Out on the trail, the Jamis Dakar doesn’t quite capture the ride feel of bikes at a higher price point. A lot of this is down to the fork, which suffers from stiction, and doesn’t take the sting out of rougher sections of trail quite as well as RockShox’s low-end forks. With 32mm stanchions and a 15mm through-axle, it’s much stiffer than the budget forks of yesteryear, and on moderately lumpy trails it tracks well. But on proper rocky chunder your arms quickly get tired. I also noticed greasy black streaks appearing on the stanchions after rides, as if the moving parts of the fork were starting to wear, which doesn’t bode well for its longevity.
The rear suspension is much better. Despite the basic shock it doesn’t blow through its travel or bob around when climbing. 120mm travel isn’t that much for a trail bike these days, but it uses it well and delivers a fun, engaging ride while keeping the back end of the bike under control.
The Shimano MT200 brakes are another place where the Dakar’s tight budget shows. They lack the Servo-wave activation of Shimano’s slightly more expensive Deore brakes. To make up for this they’re equipped with a much longer lever, but they still feel underpowered. The rotors are labelled “resin pads only” and we’re reliably informed that swapping rotors and using sintered pads is a bad idea, as the seals are lower spec than Deores and might react badly to excess heat build-up. However, if you’re coming to them as someone who’s never used disc brakes before, their performance will be more than adequate.
The Vittoria tyres looked like they would be fairly hopeless as soon as things got mildly moist, but managed to deliver a decent amount of grip in most conditions. As the tyres lack the defined edge of some tread patterns, slinging them into flat turns with abandon isn’t recommended. There was the odd moment where the stiff fork and the skittery tyres ganged up on me on off-camber sections of trail, suddenly moving the front wheel six inches or so away from where I expected it to be, but in general they behaved just like a knobblier set, with the bonus of a bit of added rolling speed. After the trauma of setting them up tubeless, they held air well. I managed to nip a hole in one tyre close to the bead on a particularly fast rocky descent, but it sealed up.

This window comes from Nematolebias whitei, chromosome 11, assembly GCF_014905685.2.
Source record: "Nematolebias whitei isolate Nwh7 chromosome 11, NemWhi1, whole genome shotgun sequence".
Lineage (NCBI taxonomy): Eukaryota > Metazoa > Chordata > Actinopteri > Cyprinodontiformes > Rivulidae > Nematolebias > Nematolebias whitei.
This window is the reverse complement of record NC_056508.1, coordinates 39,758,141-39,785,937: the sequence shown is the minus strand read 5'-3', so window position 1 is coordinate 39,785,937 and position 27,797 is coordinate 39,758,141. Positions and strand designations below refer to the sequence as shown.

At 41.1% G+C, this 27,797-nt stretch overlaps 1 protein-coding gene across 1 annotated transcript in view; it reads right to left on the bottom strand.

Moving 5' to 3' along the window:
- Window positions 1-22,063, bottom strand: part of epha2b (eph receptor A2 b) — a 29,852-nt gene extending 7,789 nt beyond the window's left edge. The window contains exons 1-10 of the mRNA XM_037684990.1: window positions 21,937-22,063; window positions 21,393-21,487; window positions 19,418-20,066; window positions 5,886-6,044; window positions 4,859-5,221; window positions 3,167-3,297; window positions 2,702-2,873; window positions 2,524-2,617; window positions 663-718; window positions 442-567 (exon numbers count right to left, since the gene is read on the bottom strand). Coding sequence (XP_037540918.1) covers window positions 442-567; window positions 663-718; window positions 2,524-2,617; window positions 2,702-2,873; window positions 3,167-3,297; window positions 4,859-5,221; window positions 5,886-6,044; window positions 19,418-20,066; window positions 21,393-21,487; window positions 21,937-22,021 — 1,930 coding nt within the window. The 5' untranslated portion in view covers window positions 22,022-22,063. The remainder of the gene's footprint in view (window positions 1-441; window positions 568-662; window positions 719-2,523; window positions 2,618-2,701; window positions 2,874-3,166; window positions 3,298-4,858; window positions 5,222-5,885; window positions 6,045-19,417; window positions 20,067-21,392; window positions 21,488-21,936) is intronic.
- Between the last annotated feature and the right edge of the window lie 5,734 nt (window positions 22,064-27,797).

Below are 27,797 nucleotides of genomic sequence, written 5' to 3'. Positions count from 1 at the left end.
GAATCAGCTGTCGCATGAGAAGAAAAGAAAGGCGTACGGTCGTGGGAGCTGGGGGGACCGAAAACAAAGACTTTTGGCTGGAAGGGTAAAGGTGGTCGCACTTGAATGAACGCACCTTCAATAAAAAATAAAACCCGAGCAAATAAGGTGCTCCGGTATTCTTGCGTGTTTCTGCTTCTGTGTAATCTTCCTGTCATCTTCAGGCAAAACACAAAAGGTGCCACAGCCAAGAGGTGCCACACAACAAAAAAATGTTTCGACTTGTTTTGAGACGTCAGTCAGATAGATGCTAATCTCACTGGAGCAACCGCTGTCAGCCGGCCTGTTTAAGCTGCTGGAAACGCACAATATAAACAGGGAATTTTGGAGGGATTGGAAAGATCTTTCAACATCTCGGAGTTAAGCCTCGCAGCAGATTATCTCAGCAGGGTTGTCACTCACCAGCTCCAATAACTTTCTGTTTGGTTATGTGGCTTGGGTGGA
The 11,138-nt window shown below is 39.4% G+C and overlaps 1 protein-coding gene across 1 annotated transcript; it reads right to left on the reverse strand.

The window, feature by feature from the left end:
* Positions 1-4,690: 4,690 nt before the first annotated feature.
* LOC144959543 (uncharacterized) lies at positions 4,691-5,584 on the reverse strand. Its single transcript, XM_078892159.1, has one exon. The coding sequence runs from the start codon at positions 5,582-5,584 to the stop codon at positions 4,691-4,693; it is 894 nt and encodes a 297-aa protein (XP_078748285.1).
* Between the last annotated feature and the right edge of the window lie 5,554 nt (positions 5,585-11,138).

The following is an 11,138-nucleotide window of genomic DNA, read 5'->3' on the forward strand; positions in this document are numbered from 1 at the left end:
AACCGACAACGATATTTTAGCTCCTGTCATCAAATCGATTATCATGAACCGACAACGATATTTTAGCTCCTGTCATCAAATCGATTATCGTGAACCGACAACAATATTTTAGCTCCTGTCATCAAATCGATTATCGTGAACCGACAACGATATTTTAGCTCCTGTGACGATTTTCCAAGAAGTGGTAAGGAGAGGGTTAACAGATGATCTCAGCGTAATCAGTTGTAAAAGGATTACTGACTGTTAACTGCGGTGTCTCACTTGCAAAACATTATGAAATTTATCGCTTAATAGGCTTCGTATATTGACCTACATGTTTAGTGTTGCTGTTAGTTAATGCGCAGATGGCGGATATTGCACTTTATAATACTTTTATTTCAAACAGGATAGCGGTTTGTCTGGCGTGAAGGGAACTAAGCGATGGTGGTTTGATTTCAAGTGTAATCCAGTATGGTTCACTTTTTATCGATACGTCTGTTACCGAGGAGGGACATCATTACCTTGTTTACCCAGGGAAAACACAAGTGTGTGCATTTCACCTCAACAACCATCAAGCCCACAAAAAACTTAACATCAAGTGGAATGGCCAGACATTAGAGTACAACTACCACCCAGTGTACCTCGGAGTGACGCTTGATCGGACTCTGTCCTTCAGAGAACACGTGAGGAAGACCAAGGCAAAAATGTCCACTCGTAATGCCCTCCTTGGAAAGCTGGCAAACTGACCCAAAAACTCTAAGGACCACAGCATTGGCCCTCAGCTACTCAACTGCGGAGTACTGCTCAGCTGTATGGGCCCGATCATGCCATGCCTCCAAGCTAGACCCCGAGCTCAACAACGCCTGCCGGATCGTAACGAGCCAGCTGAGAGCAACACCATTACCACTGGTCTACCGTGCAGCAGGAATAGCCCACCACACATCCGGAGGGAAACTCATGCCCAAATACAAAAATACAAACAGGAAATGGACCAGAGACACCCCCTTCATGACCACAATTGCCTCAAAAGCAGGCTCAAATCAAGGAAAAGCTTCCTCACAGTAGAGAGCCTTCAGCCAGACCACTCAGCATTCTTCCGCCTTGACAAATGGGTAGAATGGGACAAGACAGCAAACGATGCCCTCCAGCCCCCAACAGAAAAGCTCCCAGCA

The Jamis Dakar has relatively conservative geometry, but that doesn’t mean it’s not fun to ride – in fact it has the sort of measurements that would have been found on most mountain bikes just a few years back. The wide bars give you plenty of control, and the stiff frame inspires confidence. Unlike some bikes which climb a lot better than they descend, or have efficient suspension but seem stuck to the ground, it does everything pretty well.
Three Things That Could Be Improved
- The bike has been around for a couple of years and is starting to feel a bit dated.
- Shimano’s MT200 brakes aren’t in the same league as their series offerings.
- The SR Suntour Raidon fork feels out of its depth on rougher trails.
Three Things I Loved
- The quality and detailing of the frame is excellent for a bike that costs less than most full suspension frames.
- A sorted stem and bar combo keep everything under control.
- Setup may be fiddly, but tubeless-ready wheels and tyres are really nice to see at this price point.
The mountain bike world is a funny old place. If you want you can spend £1,000 on a chainset, and £100 on a set of grips. Or you can spend that much on an entire bike. The budget market for mountain biking seems to be getting better every year and the Jamis Dakar feels like a big step up from the last Evans full susser I tested at this price point. It doesn’t quite have the up-for-anything, playful character of the budget bike benchmark, the Calibre Bossnut, but it boasts a much more refined frame. The non-Boost fork and wheels aren’t ideal, but they do open up the possibility of cheap upgrades via the second hand market.
Getting a full suspension bike down to this price inevitably involves some compromises. The absence of a dropper post is understandable, and helps keep the weight down, but the SR Suntour fork in particular doesn’t do the bike justice. However if this your first full suspension mountain bike, then you’re liable to be too busy enjoying yourself to notice.
Jamis Dakar A2 Specification
- Frame // Triple-butted 6061 alloy, 120mm travel MP2 Suspension system.
- Rear Shock // RockShox Monarch R air shock.
- Fork // SR Suntour Raidon LOR 27.5in
- Rear Mech // Shimano Deore Shadow Plus, 10 speed.
- Shifter // Shimano Deore, 10 speed.
- Chainset // SR Suntour Zeron, 32T
- Bottom Bracket // SR Suntour External.
- Cassette // Shimano HG500, 10 speed.
- Chain // KMC X10, 10 speed.
- Brakes // Shimano MT200 hydraulic disc 180mm front, 160mm rear.
- Handlebars // RaceFace Ride 35 x 760mm.
- Stem // RaceFace Ride. 50mm.
- Headset // FSA Orbit 1.5 Zero-stack.
- Grips // Jamis Lock-on
- Rims // WTB STX i25 TCS 27.5in.
- Hubs // Formula 15×100 front, 12x142mm rear.
- Tyres // Vittoria Barzo, 27.5 x 2.35in, tubeless ready.
- Saddle // WTB Volt
- Seatpost // RaceFace Ride 31.6 x 400mm.
- Confirmed weight // 31.46lbs
- Price // £1100